on Monday at 10:35pm   
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mcp26
My old apartment in Washington State has Cathedral ceiling and skylight. It was pretty awesome.
on Monday at 11:30pm     
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homedesigncalifornia.com
Just a note, please be careful, if you change only the island' cabinets, they may look " too new" compared with the rest of the cupboards (which you plan to keep). You don't want to end up with "half" the kitchen new, and the other half old. For that reason, I would keep all cabinets like they are, and change the counters and floor tile. That, plus new stainless appliances, will give a cool new look. If you want to add some contrast, you can do it maybe with a different backsplash, of even wall paint on just some of the walls.
on Monday at 10:22pm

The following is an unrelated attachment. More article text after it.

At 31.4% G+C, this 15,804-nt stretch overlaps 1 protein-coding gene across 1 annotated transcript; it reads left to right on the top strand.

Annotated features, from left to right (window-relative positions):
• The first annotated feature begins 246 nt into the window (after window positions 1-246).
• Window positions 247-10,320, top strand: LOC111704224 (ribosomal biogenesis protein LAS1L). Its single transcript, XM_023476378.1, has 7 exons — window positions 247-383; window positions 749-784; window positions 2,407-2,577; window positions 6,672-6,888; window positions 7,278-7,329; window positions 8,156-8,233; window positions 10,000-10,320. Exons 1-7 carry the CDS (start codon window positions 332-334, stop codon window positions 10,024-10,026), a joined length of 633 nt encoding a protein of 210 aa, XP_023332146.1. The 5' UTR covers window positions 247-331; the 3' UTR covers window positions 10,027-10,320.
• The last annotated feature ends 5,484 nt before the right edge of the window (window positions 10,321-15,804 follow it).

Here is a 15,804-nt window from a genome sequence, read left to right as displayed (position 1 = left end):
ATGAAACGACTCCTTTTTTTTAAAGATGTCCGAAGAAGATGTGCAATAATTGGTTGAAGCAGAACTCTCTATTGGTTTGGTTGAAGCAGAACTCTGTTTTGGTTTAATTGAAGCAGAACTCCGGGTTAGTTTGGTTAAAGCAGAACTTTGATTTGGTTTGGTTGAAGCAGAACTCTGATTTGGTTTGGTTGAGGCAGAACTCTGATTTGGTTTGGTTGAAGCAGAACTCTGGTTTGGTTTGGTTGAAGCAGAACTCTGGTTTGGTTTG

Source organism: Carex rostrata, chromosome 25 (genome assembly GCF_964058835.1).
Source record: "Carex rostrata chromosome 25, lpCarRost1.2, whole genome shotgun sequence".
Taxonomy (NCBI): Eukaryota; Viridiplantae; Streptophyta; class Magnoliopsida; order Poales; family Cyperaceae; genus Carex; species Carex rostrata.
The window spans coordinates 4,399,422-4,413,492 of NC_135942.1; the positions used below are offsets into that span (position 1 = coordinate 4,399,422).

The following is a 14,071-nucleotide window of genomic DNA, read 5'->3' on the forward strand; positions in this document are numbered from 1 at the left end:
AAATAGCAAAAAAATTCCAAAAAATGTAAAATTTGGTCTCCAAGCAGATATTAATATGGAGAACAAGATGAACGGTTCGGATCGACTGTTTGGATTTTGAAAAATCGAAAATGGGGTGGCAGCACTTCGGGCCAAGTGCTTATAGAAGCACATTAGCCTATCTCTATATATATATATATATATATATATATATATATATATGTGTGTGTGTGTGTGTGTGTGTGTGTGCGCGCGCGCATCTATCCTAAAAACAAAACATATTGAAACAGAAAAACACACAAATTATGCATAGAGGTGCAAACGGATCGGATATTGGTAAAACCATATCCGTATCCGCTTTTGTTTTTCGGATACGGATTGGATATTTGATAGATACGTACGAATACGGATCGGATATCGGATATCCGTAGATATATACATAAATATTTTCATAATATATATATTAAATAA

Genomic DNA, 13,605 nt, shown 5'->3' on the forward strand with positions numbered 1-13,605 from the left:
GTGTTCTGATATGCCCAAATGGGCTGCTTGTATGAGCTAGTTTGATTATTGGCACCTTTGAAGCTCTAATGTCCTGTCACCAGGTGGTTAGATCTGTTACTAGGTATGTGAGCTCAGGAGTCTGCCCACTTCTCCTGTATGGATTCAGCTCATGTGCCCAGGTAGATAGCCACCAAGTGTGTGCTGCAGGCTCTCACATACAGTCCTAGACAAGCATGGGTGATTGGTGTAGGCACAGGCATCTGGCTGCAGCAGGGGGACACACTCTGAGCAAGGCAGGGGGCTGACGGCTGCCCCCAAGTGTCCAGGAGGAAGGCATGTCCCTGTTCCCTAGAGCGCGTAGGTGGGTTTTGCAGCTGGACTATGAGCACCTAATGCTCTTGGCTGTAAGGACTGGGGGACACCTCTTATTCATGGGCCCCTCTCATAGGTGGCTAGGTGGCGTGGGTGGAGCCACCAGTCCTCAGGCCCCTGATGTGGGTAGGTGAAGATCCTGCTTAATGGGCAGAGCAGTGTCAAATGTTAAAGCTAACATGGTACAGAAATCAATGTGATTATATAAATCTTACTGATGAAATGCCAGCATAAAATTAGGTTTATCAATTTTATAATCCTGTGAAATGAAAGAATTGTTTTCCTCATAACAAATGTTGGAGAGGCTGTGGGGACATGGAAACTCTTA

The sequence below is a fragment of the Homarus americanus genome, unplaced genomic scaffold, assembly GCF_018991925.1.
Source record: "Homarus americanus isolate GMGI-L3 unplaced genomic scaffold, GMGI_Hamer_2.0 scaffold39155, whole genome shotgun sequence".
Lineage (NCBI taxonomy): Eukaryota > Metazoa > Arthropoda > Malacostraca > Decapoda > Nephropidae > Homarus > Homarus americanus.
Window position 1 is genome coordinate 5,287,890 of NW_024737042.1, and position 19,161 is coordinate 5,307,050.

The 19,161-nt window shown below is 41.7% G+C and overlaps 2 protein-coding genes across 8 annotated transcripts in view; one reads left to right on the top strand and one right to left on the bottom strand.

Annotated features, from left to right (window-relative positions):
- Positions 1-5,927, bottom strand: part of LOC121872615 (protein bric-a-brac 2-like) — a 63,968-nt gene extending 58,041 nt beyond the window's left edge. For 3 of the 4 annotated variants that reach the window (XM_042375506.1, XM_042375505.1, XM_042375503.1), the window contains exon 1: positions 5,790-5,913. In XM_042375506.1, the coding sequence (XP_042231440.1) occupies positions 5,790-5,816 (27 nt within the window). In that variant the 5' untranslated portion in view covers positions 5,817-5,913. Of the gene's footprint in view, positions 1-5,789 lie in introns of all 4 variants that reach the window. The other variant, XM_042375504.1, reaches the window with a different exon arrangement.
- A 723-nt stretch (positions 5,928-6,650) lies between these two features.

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Kitchen Liberty
Okay, goin' out on a limb: paint it "tomato tango" CSP-1145 and finish the island with butcher block maple. This room is kinda dancin' to the 80s. Just lean into it and make it fun!
on Monday at 10:31pm   
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Kitchen Liberty
Ok wow. You have the most standard beef with kitchens that feature a sliding door: the peninsula destroys the move from middle of kitchen to the bbq on deck. Plenty of room for an island.

The classic solution for this is the "Hockey Stick". Make an island that steers traffic right out the sliders to the bbq pit. On the 2 outside edges have an overhang for seating. The family can see each other to eat and talk.